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What I am losing sleep over: #2 Privacy, fairness

So what am I tossing and turning about at night? This week, I'm covering five things that I'm losing sleep over.

Yesterday, I confessed math scares the crap out of me.

Here's No. 2: Privacy, fairness and accuracy in crime, tragedy stories, reader comments

If a kid dies in a car crash and you see her picture on Facebook, can you grab it and republish it? Can you publish her friends' comments of grief?

If a 17-year-old steals a candy bar, should that blurb exist on your website in perpetuity?

If you cover the opening of a restaurant, is it OK to let people post comments bashing the restaurant?

It's issues like these that have me staring blankly at infomercials into the wee hours of the morning.

There are no easy answers ... In fact, most of us can't even agree on the questions.

To me, there are two levels to consider when debating these issues.

The first is a question of legality. What is it legal for you to do? Questions of copyright tend to be pretty clear, especially in use of photos. "Borrowing" from social media is a lot more gray.

The second -- and harder question -- is whether or not it's fair. Just because it's legal, doesn't make it right. That answer seems to be constantly shifting. And it's tough to sort through my own bias and quiet my conscience.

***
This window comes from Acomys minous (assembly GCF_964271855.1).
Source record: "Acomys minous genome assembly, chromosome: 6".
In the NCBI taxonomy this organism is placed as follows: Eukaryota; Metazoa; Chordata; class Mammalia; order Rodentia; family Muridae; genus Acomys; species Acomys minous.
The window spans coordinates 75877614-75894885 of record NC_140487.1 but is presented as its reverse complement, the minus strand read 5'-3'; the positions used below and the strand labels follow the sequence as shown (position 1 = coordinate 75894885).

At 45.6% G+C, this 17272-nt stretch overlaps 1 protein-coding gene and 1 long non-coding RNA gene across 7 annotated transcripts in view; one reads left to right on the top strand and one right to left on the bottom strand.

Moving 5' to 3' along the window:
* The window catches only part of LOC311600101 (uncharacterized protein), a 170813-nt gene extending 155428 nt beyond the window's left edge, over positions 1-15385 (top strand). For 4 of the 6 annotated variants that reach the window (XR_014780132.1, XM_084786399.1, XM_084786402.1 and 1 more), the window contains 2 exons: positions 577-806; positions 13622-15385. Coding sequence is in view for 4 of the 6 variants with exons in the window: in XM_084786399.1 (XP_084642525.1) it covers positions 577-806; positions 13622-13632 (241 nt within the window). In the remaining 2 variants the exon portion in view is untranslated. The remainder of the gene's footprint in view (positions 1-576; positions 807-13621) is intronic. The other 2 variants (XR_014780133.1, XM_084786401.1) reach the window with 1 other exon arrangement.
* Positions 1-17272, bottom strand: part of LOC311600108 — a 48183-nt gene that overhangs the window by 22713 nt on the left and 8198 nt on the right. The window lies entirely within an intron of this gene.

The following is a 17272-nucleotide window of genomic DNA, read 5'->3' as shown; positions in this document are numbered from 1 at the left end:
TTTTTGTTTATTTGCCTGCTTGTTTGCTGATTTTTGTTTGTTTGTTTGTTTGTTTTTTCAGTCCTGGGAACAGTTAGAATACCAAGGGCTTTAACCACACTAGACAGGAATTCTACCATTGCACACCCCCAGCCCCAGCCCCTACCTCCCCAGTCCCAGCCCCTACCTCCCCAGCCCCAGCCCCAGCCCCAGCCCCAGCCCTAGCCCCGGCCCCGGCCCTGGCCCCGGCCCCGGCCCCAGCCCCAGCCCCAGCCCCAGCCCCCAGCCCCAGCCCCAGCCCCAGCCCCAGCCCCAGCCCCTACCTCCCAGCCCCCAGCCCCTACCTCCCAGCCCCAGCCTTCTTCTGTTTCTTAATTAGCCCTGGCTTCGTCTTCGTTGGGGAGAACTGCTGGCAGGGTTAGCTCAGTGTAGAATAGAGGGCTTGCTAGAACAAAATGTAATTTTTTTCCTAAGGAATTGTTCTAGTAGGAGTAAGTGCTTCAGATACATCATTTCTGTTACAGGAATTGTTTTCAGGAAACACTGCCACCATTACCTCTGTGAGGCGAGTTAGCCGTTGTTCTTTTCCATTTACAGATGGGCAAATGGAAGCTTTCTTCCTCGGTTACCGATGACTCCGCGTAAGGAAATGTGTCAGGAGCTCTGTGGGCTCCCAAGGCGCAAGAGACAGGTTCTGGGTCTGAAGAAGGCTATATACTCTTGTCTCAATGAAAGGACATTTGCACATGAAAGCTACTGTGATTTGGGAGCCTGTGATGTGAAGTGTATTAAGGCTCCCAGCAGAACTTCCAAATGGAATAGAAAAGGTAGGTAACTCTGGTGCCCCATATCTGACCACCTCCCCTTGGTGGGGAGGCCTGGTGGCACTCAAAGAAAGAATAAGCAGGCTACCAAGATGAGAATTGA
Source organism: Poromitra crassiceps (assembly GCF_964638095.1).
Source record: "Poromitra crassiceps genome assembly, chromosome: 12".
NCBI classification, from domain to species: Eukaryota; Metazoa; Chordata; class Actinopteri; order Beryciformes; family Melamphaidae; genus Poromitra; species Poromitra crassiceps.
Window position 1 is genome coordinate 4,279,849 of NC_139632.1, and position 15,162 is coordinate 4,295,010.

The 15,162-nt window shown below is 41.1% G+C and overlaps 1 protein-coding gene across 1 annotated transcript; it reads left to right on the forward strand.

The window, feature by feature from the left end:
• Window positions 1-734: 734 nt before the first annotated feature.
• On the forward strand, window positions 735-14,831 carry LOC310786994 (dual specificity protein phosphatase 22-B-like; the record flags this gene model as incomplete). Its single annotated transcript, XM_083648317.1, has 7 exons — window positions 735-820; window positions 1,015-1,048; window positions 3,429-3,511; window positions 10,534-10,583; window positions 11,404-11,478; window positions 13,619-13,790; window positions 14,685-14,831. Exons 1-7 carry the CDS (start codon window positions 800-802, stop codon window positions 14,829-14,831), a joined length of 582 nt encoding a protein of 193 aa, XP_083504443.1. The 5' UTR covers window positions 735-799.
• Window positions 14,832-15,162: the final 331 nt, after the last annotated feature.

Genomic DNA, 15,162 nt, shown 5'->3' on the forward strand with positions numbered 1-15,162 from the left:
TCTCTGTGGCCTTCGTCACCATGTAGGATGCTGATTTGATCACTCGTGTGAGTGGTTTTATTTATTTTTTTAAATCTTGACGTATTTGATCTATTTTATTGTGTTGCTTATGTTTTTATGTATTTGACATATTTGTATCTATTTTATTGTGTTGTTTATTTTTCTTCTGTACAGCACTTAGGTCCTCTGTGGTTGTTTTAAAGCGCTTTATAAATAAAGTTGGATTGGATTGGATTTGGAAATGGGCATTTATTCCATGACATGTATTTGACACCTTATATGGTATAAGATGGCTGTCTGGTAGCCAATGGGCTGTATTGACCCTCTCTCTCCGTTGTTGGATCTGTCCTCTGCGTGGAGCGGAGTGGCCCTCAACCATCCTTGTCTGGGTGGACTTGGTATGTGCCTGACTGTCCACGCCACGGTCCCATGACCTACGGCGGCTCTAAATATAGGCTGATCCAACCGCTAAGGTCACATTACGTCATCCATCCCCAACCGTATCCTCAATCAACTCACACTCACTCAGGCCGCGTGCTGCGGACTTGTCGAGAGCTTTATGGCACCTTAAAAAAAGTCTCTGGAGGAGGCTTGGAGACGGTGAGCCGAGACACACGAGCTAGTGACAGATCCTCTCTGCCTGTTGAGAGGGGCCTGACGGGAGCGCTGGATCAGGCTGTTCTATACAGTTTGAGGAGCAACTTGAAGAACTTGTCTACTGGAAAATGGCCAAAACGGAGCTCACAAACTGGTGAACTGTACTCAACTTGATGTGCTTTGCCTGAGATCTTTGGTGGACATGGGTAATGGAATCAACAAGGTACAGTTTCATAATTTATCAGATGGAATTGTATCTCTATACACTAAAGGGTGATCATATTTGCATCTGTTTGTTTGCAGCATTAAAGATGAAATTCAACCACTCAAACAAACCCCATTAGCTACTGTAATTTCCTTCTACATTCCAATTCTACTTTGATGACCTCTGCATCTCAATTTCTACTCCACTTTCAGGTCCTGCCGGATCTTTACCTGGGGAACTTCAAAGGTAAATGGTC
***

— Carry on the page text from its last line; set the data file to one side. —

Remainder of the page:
I don't feel so bad for the guy who calls me crying that he can't get a job because of a three-year-old story online about his embezzlement conviction. I do feel bad for the new college grad who's got a DUI from high school haunting him. But I can't start hiding stories for people I think are nice.

And I can't decide it's OK to take a photo off Facebook of a kid who's accused of murder but not one who died in a car crash. I can't un-identify a crash victim who says she fake called in sick and ID'ing her will get her fired.

How do I know if the person who says the new restaurant is terrible is a legit patron or someone from a competing place across the street?

I know I'm asking a lot of questions and providing very few answers.

That's why this keeps me up at night. The conflict between my journalism need to tell and my personal ethics weighs on me.

But what is black and white is making darn sure the information is correct. Even before you start debating snagging that picture off social media, you need to make sure you've got the right person.

Having a name, hometown and general age match up isn't enough. And we as editors need to challenge content that just has no verification beyond what someone Googled. We also need to make sure we're not just repeating someone else's poorly sourced material.

Use your skeptical editing skills: How do we know what we think know is true? Once you know it's accurate, then you can start stressing over the fairness.

And this is why I'm not worried about spelling out state names in stories ...

Coming tomorrow: Plagiarism and fabrication

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